We also briefly took on our celebrity personas when we visited the second of Udaipur’s lakes. After a quick visit to the Moti Mahal, a set of gardens and ruins that we still don’t understand anything at all about (except that the swings are great!), we took a quick boat ride out to a small island with a cafe. The island was temporarily home to lots of Delhi kids on a school trip to Rajasthan, and we had a paparazziesque journey back across the water with them all crowding round us for photos, handshakes and inquisition. We even got a round of applause at one moment when they declared us to be ‘a lovely couple’! (Note: for the benefit of those new to our adventures, we may be lovely but we’re not a couple!)
Our culinary endeavours started with a fun lunch of sweet curries at a place we nicknamed Queenie’s. About as homely as a cafe could be, we sat at the dining table in the main room of their small house and they produced a sumptuous selection of fruit-based dishes, while the kids all crowded round my iPhone playing the universal game ‘Cut The Rope’ with delight. Buoyed by exotic flavours and full stomachs, we then joined a cookery class for the evening with Shashi, an amazing woman with incredible enthusiasm and a heartbreaking story.
Widowed ten years ago, she had to observe the customs expected of a bereaving Brahmin wife – spending 45 days siting in silence in the corner of her home, fasting during daylight hours while female family members wept before her. With this over, she began the rest of her life – forbidden from working due to her caste, and seen by all as an omen of bad luck as a widow. With two young sons, she was just able to scrape by, working secretly as a washer-woman, receiving one rupee (just over a penny) for each item of clothing she scrubbed – while the guest-houses she was working for would be charging five or ten rupees to their customers. Her break came three years ago when one of her sons brought home some tourist friends, who suggested she start teaching people to cook. As someone who didn’t speak any English, this was hugely daunting, but she persevered – and helped by the voluntary efforts of visiting translators, photographers, website designers and typists, she has now established herself as a hugely successful entrepreneur, with others now trying to imitate her – including, in a wonderful piece of karma, the very guesthouse owners who had paid her just one rupee for washing clothes.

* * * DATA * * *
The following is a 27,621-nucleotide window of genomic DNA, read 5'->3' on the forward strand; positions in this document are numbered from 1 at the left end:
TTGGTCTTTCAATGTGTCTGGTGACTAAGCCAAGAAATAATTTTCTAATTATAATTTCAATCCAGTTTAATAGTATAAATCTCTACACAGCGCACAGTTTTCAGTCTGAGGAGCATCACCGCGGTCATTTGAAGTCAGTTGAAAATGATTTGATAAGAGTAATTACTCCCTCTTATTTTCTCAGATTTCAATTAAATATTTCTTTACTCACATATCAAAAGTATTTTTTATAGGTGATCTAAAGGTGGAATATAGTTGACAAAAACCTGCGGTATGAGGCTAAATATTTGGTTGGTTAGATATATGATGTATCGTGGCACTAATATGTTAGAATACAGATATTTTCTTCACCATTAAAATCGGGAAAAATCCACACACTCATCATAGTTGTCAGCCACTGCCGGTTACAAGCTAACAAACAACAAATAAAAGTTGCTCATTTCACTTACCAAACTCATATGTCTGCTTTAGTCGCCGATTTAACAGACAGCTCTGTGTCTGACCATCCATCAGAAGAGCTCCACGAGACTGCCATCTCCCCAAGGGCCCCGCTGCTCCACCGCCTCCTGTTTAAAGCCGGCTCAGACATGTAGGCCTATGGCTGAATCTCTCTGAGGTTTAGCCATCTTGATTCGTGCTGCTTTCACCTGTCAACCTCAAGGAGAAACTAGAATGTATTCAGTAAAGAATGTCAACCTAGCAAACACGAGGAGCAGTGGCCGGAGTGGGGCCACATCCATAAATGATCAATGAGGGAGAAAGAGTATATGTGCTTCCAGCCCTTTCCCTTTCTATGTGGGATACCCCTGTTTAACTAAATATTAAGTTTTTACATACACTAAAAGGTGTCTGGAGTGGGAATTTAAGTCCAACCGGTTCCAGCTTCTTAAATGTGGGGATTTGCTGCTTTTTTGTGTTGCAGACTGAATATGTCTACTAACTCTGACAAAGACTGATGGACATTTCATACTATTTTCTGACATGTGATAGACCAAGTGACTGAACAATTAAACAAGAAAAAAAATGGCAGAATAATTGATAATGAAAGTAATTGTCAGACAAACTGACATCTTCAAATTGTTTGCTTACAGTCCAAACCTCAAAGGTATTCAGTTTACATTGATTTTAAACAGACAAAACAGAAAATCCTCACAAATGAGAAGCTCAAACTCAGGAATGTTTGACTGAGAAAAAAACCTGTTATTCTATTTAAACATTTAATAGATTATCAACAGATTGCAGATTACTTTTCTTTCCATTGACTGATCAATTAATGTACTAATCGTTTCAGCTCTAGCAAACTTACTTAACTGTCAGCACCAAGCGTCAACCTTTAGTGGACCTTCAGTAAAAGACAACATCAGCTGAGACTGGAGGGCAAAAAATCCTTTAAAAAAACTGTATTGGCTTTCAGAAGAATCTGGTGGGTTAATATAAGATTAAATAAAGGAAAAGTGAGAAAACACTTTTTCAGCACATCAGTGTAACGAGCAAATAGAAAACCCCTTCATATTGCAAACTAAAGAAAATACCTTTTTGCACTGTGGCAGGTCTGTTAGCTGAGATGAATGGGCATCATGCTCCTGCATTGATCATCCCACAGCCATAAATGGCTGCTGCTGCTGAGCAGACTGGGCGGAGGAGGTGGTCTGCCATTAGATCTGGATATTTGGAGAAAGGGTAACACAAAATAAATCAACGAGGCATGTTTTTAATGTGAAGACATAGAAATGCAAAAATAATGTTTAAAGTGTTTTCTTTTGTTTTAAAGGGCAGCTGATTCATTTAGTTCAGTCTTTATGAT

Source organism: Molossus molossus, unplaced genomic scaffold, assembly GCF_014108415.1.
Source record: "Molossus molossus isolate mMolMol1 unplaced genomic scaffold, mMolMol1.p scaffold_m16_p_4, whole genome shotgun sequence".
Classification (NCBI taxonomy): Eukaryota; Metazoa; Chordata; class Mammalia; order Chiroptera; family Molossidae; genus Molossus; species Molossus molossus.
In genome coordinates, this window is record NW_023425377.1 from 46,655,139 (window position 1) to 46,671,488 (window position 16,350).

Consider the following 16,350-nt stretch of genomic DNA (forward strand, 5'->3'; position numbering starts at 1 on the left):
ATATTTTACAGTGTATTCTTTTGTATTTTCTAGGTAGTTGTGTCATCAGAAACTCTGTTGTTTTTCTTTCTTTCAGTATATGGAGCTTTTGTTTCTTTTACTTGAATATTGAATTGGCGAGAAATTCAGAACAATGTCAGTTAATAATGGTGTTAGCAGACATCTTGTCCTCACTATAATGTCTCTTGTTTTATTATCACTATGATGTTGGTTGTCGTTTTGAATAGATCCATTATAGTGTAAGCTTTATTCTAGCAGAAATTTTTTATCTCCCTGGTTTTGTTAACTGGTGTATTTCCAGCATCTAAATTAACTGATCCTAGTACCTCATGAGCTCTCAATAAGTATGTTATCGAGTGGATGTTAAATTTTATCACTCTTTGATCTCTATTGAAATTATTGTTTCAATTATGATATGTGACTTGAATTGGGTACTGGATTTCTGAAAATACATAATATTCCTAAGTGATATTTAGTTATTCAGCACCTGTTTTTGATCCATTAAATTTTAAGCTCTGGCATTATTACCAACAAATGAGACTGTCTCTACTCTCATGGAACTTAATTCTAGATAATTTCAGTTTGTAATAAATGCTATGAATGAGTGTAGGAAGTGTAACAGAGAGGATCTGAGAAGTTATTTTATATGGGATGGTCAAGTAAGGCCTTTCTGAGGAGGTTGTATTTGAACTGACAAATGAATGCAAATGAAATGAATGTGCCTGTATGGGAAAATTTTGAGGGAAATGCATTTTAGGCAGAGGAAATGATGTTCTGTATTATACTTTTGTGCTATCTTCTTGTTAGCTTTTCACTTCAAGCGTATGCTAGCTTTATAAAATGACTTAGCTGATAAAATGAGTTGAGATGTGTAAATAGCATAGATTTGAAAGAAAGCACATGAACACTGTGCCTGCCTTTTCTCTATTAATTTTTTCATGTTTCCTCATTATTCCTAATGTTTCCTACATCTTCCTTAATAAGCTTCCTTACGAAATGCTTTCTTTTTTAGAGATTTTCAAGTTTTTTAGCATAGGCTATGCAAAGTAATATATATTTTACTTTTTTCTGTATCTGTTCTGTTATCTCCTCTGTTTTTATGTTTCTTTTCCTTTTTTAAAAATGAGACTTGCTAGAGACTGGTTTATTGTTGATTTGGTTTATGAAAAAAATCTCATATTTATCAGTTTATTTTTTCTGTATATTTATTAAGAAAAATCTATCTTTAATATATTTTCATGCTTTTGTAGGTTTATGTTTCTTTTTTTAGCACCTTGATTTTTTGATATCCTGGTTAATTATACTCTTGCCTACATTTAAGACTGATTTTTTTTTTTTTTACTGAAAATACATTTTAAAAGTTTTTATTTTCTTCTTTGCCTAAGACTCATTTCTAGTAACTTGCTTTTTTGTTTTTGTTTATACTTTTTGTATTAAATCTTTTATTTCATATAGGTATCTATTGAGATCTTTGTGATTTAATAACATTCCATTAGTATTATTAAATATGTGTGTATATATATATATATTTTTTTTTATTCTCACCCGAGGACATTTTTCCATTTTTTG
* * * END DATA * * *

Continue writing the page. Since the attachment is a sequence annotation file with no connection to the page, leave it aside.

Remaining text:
The course we did with Shashi was amazing – and at four hours long for 550 rupees (£7) was fantastic value, especially when it overran to 5 1/2 hours because of so much interesting chatter, and we got a very tasty dinner too! It was heartwarming to see the contributions other travellers had made over the years – from the gifts in kind previously mentioned, to a chef’s knife brought out with friends who visited later, and most impressive of all, an entire hardback cookery book of her recipes made by a professional photographer who had visited – the first she knew about it was when the completed book appeared in the post! All in all, as much as the flavours were wonderful and we look forward to experimenting with the recipes on those back home, it was really hearing Shashi’s life story in the context of her home that seemed to give us a true taste of India – and a sweet one at that.